When people are discussing learning a foreign language, one of the most common topics is which language presents the greatest difficulty to learners. Many point to languages like Chinese, with its non-phonetic writing system and tonal pronunciation as being the epitome of challenging. Some disagree, citing instead languages like Finnish --- look at how many words they have for dog!

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The truth is a lot less glamorous, unfortunately. It’s sad to rain on the parade of those who seem to relish so much in the discussion, but the idea that any one language is objectively harder than any other is a giant myth. In this article, we’ll explain why, and why you should never be put off by the prospect of learning any one language in particular.

😒 “Difficulty” in language learning is entirely relative

Let’s take two languages as examples to demonstrate; French and Chinese. Let’s also take two individual learners, one from the UK, and the other from Japan. By a remarkable twist of happenstance, our two learners find themselves both learning French and Chinese.

The learner from the UK is utterly flabbergasted at the Chinese language. “What do you mean if I alter my tone this same word has a different meaning?” They are also struggling mightily to write the characters in a way that doesn’t look like a spider crawled all over the paper.

Meanwhile, the learner from Japan cannot get her head around French at all. She cannot understand why the verb she learned this morning has to be learned again and again in order to express is in past, future, perfect and all the other tenses that apparently exist.

Conversely, the UK learner has a fairly good time with the French class. It turns out a huge percentage of the words are identical, similar, or somehow related to words in English. Likewise, the Japanese student thinks Chinese writing is a doddle. She’s seen most of these characters in her own language, and despite differences in meaning, she feels comfortable with it as a system.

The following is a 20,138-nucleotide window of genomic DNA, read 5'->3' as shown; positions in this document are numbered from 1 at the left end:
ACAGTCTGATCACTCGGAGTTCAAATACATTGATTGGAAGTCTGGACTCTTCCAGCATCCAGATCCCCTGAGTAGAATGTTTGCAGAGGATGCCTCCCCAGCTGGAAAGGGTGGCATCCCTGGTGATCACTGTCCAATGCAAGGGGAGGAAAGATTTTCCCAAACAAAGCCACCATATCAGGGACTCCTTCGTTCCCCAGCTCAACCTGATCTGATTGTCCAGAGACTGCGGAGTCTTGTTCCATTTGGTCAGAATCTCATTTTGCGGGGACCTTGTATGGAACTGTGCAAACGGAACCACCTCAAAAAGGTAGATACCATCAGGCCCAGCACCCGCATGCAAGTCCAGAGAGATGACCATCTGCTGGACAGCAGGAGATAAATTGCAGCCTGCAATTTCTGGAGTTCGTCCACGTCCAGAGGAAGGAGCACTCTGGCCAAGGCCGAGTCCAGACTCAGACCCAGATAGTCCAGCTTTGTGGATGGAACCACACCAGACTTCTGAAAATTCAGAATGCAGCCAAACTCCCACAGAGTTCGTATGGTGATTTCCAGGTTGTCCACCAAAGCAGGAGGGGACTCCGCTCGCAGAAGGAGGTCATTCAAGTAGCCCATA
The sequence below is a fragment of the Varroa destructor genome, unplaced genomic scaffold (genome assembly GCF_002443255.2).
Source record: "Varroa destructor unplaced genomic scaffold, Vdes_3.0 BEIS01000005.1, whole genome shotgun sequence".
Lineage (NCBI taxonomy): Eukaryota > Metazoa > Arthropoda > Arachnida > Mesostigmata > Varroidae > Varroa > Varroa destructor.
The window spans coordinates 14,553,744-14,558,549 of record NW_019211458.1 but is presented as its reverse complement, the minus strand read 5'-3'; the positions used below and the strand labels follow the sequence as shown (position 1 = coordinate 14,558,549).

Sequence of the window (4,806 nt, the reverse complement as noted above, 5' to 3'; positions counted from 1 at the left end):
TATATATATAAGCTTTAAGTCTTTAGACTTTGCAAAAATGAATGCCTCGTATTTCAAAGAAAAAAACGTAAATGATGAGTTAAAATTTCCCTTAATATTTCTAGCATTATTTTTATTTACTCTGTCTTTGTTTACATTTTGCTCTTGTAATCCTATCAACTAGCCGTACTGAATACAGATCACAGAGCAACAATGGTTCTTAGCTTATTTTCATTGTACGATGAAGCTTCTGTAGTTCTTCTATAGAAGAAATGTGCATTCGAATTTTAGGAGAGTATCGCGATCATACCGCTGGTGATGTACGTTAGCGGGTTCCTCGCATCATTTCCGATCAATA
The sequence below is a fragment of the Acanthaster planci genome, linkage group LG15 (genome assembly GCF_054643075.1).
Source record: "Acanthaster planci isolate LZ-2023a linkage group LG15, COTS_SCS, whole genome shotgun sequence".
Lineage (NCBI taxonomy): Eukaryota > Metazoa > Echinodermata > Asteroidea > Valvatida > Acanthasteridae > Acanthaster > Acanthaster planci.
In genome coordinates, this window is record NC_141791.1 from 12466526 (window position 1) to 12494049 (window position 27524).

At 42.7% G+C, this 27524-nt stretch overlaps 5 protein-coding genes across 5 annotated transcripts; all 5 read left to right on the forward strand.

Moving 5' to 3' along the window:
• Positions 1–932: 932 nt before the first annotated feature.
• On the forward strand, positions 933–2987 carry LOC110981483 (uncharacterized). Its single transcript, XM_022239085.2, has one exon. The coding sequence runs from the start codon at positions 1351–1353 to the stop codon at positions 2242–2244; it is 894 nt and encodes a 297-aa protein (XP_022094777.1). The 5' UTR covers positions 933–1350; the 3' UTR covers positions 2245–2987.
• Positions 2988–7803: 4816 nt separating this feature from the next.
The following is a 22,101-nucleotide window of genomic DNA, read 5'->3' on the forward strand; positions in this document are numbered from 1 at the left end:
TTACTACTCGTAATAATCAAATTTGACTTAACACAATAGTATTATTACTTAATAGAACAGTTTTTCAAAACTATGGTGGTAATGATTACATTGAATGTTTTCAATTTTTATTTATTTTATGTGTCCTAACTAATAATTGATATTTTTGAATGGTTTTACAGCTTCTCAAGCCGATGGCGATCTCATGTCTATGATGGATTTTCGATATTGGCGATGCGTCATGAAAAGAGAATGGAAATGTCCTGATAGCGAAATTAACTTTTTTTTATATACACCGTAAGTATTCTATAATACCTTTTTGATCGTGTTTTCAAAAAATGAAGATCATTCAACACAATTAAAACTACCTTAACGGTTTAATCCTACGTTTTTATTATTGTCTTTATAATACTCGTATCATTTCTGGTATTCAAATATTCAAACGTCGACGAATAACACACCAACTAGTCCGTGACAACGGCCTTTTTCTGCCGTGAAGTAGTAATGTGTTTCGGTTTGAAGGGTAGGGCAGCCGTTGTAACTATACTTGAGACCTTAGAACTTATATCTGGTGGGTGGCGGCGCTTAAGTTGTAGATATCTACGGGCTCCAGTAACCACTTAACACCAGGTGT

I think you get the point. How hard or easy a language is depends entirely on your own background. One person’s impossible Everest to climb is another learner’s pleasant countryside hill stroll.

😏 It’s important not to be intimidated

We don’t need to kid ourselves that learning a language is an easy thing, but no language is beyond any of us to master. With the correct instruction, and a positive attitude, we can conquer any language project.

Before you start learning a new language, it’s crucial that you get yourself into the right mindset. You need to be:

  • Receptive – ready to learn new things and listen to those trying to teach you
  • Positive – able to turn mistakes into learning opportunities and eager to learn more
  • Humble – comfortable in the knowledge that you are the novice, and that’s okay
  • Diligent – ready to work hard and push step by step, day by day to make progress
  • Realistic – able to create a set of goals and a study plan that is achievable and practical

No matter how alien the language appears to you, there’s nothing to be scared of. Studying a new language is like unlocking a different level of the world that you had no access to previously. When you are ready for the adventure, and mentally in the right place, you will get there!

🎉 Get started!

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